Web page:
• Wednesday, April 22nd
  • 4:00 PM - 5:00 PM
  • Dubin Classroom, Lauinger Library


The Thesis Option

Students who wish to complete a thesis must identify a research topic and a thesis adviser by the end of their first semester. Students choose two faculty members to guide their thesis process, a thesis advisor and a second reader. It is strongly suggested that the thesis adviser be a member of the CLAS faculty. Second readers may be either full-time Georgetown University professors or adjunct faculty.

The Comprehensive Examination

The comprehensive examination is offered two times each year (in November and March). The purpose of the exam is to allow students to demonstrate their mastery of general subject matter related to Latin America and their particular area of concentration as well as a broad familiarity with the literature of their field of study. All students must pass the comprehensive exam in order to complete the Master's degree.


Information for Incoming Students

We look forward to welcoming all of you to Georgetown on Thursday, 25 August 2016 for orientation (location in your email). We ask you to please be on campus at 11:45 am for the distribution of orientation materials (and lunch!). We will officially begin orientation at 12:00 pm that day.

Orientation will continue on Friday, 27  August when you will join the other SFS graduate programs for a school-wide Orientation starting in the morning.  Events continue the following week with the CLAS Concentration Fair on Monday, 29 August and the Graduate School of Arts and Sciences Orientation on Tuesday, 30 August 2016.  See Graduate School Orientation website for more information. 

International students are required to attend the Office of Global Services orientation beginning on Monday, 22 August 2016.  You will not be able to register for classes if you do not attend their orientation. For more information check their website.

First Day of Classes

Classes begin on Wednesday, 31 August 2016.  On that day we will follow a Monday class schedule, so please plan to attend classes whose normal meeting time is Monday.  Access the Georgetown University academic calendar for 2016-2017 here.  [You may want to bookmark this calendar, as you will refer to it many times throughout the year.]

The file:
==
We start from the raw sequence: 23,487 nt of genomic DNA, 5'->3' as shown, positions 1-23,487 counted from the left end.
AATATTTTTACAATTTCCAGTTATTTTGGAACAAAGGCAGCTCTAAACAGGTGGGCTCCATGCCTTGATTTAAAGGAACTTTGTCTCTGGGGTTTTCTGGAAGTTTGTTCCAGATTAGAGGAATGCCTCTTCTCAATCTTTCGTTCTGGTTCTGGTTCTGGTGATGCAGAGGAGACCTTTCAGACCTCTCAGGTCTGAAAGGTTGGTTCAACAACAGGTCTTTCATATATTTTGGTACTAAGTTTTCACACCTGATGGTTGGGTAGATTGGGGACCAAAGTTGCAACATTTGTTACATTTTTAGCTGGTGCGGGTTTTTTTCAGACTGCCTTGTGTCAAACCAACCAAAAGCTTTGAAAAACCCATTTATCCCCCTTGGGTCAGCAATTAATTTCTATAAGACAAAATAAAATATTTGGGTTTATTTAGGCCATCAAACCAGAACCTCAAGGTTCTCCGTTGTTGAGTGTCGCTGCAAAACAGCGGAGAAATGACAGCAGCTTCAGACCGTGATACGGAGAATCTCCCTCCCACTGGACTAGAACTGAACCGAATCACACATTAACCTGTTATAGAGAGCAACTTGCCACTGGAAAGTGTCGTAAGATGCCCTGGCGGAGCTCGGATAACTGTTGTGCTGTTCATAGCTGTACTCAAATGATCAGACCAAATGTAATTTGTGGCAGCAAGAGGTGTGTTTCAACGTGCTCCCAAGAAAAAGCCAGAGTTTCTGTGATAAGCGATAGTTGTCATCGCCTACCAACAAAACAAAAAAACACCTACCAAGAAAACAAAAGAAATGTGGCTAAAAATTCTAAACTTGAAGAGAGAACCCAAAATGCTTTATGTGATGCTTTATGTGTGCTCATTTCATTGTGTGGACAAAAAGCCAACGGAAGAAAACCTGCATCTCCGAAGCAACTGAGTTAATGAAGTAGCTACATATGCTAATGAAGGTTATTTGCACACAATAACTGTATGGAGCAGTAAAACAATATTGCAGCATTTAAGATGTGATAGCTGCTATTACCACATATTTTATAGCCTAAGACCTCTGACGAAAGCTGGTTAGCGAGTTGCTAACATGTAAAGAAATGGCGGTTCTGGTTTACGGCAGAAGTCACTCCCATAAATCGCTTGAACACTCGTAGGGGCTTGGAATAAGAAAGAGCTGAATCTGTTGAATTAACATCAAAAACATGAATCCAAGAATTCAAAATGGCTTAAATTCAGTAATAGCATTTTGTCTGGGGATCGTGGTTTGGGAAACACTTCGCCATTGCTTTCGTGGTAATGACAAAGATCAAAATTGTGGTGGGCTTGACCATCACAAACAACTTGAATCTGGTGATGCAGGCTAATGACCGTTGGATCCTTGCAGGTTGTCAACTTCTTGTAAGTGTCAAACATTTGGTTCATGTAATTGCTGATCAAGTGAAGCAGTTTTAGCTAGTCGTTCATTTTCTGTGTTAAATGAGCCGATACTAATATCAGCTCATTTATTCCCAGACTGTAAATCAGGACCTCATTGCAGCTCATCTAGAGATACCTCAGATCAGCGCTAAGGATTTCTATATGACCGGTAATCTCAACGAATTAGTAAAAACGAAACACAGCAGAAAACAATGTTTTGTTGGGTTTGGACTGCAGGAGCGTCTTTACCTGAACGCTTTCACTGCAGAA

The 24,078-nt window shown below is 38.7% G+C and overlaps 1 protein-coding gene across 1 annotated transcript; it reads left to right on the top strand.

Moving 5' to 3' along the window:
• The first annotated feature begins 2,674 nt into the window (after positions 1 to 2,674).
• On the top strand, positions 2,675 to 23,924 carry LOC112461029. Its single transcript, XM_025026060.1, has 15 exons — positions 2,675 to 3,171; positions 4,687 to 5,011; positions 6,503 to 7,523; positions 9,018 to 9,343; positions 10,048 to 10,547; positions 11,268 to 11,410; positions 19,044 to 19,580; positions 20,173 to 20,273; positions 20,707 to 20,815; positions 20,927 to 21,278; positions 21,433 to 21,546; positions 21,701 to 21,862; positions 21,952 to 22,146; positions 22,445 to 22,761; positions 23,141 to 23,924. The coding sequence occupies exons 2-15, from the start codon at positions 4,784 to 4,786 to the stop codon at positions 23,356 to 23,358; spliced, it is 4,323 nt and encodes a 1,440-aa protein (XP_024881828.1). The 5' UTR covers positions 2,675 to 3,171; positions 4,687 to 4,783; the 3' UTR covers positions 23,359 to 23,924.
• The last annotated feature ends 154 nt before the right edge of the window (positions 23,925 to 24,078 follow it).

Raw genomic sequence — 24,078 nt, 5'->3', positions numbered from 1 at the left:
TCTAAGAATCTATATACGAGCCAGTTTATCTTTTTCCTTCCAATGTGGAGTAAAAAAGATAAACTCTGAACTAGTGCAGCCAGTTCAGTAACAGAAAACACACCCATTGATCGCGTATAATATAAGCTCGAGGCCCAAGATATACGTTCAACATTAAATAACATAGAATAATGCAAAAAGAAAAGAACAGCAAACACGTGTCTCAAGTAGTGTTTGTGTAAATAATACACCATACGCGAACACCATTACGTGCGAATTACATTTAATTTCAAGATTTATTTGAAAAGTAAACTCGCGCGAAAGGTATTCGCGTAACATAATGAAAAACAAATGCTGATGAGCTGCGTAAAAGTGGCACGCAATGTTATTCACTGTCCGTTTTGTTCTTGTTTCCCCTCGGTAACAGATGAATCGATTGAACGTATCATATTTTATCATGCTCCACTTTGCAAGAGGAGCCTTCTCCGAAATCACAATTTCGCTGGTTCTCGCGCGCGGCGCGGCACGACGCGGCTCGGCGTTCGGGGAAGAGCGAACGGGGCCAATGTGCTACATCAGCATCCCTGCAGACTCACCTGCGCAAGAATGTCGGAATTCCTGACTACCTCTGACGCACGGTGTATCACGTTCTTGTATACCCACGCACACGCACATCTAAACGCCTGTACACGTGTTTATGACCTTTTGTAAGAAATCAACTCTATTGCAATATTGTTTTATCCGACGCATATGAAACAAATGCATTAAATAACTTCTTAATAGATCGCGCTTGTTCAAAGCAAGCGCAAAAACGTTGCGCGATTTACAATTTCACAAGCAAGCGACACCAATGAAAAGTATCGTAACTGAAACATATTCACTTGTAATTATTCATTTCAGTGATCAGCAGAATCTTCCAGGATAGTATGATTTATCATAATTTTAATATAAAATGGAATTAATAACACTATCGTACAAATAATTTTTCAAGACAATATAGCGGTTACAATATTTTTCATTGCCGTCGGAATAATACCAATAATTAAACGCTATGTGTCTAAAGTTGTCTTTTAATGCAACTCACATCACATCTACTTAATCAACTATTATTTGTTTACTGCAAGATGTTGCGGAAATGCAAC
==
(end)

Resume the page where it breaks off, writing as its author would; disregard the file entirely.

NetID Distribution

Hopefully you have received your NetID (the portion of your Georgetown email address that is prior to the “@”) and your password from the Registrar’s Office.

At Georgetown, your NetID is very valuable as it allows you to access your student account, to register for courses, etc. You should activate your NetID as soon as you receive it.  If you have not yet received any information regarding the NetID, please let me know so that I can follow up appropriately.

Once you have received and activated your NetID, please send it to me so that I can add you to our mailing list(s) for CLAS newsletters, job/internship opportunities, communications about housing in DC, updates on orientation, etc.  


Your GOCard (Georgetown One Card) is your student ID. If you have not received a message from the GOCard office with instructions on how to activate your GOCard, please visit to get more information.  It is best to activate the GOCard before you arrive in August, as the lines to do so once you arrive on campus will be long!

Immunization Requirements

Each of you should have received notice of what kind of immunization(s) you need to enroll at Georgetown and to go to school in the Washington, DC area. In case you have any doubts, please read the Student Health Center website and, in particular, make sure you fill out the 2016-2017 Immunization Certificate by 1 July 2016.

ALL STUDENTS, without exception, need to submit the 2016-2017 Immunization Certificate before enrolling at Georgetown. If you do not do so, or do not meet the immunization requirements, you will not be allowed to register.

If you have questions about this, please call the Student Health Center directly at 202.687.2200.

Financial Information

If you have any financial questions, please contact the Office of Billing and Payment Services ( or 202.687.7100) or the Office of Student Financial Services ( or 202.687.4547).  If you are having trouble getting in touch with anyone or finding the answers you need, please let me know.

Advising and Registration

All first-year MA students will speak with Julie McMurtry for academic advising.  She will be available for Skype, Google Hangout, phone or in-person meetings.  After these meetings you will be able to register for fall classes using an internet-based system (for which you will need your NetID).  

We will send instructions on how to use the system when we contact you to coordinate these advising sessions.  

The system will open for new graduate students on Monday, 27 June 2016, so you cannot register before then.  This registration is “live,” which means that classes may fill up quickly, so you should register as soon as registration opens. 

Generally, we recommend that full-time students take four courses per semester.  For most first-year students, these should be two core classes plus two courses in a field that you are considering for your concentration.  If you later change your concentration plans, those additional courses may become electives. Deviations from this standard plan can be discussed with me or a faculty member during your advising appointments.  The latest fall schedule can be found on-line (choose Fall 2016 Class Schedule - Main Campus).

Please feel free to explore the course offerings in other departments and programs such as Government, Spanish and Portuguese, Economics, Sociology, Anthropology, International Affairs, and Security Studies.  As future Graduate students in the School of Foreign Service (CLAS is one of eight graduate programs in GSFS), you are eligible for courses restricted to “GSFS Students Only” or “Graduate Students Only.”